TALLAHASSEE - Florida will seek federal approval to expand funding for a program that is critical to hospitals serving large numbers of low-income and uninsured patients, the state Medicaid director told lawmakers Tuesday.
The $1-billion-a-year "Low Income Pool" program will come up for federal renewal in 2014, and Justin Senior, deputy secretary for Medicaid at the state Agency for Health Care Administration, said Florida will seek to boost the amount of money - possibly to about $3 billion a year.
"I think anything above $1 billion will be considered a victory," Senior said after making a presentation to the House Health Care Appropriations Subcommittee.
The Low Income Pool, or LIP, program began in 2006 and funnels additional money to hospitals and other health-care providers that serve large numbers of poor and uninsured people. In the program, local governments and taxing districts put up money, which draws down federal matching funds.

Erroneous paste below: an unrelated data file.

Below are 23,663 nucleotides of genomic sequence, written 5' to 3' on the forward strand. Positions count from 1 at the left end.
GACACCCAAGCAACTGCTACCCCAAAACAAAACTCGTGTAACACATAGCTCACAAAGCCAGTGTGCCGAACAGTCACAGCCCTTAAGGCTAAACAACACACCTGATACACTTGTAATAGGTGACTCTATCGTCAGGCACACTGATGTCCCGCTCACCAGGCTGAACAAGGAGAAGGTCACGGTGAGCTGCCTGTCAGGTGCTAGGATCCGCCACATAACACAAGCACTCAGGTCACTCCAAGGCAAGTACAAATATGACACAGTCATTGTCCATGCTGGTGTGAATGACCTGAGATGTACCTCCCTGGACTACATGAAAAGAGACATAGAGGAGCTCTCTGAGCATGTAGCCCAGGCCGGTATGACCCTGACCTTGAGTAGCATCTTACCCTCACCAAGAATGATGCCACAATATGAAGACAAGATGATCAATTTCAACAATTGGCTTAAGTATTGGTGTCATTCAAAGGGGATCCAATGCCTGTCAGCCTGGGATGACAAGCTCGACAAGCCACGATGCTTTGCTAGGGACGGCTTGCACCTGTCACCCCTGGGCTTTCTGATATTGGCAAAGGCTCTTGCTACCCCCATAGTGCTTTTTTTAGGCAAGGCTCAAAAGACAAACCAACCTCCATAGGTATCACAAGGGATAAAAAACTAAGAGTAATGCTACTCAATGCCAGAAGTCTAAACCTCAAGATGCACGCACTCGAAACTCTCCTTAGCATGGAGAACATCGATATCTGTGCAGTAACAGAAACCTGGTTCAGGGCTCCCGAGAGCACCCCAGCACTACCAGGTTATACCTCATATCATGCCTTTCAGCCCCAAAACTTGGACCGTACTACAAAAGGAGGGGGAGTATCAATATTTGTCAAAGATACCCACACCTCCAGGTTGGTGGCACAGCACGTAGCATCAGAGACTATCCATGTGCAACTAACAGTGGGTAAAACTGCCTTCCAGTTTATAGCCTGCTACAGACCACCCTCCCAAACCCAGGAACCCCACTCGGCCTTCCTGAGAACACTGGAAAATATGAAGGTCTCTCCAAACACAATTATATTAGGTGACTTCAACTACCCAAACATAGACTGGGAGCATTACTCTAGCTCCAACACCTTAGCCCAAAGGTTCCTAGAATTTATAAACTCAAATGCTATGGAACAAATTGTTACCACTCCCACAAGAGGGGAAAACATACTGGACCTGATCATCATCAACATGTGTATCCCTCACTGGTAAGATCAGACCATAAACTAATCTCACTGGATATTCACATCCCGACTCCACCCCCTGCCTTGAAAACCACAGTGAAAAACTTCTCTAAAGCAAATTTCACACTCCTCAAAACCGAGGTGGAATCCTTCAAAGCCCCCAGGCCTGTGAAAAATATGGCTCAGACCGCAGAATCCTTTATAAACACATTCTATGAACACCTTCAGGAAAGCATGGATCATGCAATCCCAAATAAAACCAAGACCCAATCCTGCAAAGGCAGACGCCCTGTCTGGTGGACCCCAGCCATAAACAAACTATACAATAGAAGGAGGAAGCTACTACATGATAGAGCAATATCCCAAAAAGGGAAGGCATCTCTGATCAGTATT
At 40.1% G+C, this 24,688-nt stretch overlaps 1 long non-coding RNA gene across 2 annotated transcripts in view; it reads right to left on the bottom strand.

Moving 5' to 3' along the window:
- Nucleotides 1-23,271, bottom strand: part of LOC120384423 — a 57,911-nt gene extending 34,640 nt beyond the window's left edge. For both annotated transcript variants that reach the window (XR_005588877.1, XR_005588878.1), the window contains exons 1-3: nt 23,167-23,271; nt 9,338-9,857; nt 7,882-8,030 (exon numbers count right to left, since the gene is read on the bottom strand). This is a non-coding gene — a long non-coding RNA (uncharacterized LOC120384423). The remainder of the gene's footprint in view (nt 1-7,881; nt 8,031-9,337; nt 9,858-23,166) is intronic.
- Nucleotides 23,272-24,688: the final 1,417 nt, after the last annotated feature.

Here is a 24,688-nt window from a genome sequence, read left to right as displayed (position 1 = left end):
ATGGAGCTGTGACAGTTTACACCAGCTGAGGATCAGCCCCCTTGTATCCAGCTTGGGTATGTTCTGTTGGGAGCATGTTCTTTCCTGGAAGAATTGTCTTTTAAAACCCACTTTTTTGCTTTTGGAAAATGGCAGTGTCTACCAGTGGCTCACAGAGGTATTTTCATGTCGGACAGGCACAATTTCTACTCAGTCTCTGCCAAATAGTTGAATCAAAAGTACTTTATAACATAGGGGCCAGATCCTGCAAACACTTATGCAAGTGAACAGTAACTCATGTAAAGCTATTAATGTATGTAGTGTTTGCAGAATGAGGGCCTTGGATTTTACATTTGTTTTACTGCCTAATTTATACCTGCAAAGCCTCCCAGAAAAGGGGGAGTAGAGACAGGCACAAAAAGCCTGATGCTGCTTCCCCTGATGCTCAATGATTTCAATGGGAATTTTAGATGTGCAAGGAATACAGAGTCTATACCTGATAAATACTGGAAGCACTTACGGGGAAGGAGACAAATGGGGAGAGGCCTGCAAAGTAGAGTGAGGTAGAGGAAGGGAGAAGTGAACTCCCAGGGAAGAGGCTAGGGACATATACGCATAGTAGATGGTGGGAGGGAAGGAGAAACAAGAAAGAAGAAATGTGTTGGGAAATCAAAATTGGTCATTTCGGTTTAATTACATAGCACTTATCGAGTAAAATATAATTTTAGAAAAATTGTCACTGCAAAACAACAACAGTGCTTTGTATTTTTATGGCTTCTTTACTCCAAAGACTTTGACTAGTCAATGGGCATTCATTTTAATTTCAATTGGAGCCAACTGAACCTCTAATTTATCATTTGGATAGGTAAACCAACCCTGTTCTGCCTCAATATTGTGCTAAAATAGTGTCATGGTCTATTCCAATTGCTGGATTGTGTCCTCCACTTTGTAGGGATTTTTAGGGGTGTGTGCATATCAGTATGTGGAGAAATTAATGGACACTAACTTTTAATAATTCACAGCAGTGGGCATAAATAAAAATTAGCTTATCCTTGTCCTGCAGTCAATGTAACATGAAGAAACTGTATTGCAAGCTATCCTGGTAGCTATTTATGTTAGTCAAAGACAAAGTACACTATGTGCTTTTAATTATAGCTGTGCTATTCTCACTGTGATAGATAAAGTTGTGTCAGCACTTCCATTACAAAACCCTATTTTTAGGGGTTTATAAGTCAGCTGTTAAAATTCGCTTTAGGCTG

Created under what is known as a federal "waiver," the LIP program expires June 30, 2014, and must be renewed by the federal government to continue operating. The Agency for Health Care Administration will submit a three-year extension request by Nov. 22, and Senior said that request will include the specific amount of increased funding the state will seek.
Senior told the House subcommittee that he thinks federal officials are "generally receptive to the idea of making it larger." But he also said the federal government could attach conditions to the increased money, such as conditions aimed at improving the quality of care in hospitals.
The LIP program is highly complicated and supplements money that hospitals and providers otherwise get through Medicaid.
Tony Carvalho, president of the Safety Net Hospital Alliance of Florida, told lawmakers that Florida trails other states, such as Texas, in funding for such programs.
"Florida is embarrassingly low in the amount of money it gets from the federal government in supplemental payments," said Carvalho, whose group represents facilities such as teaching, public and children's hospitals.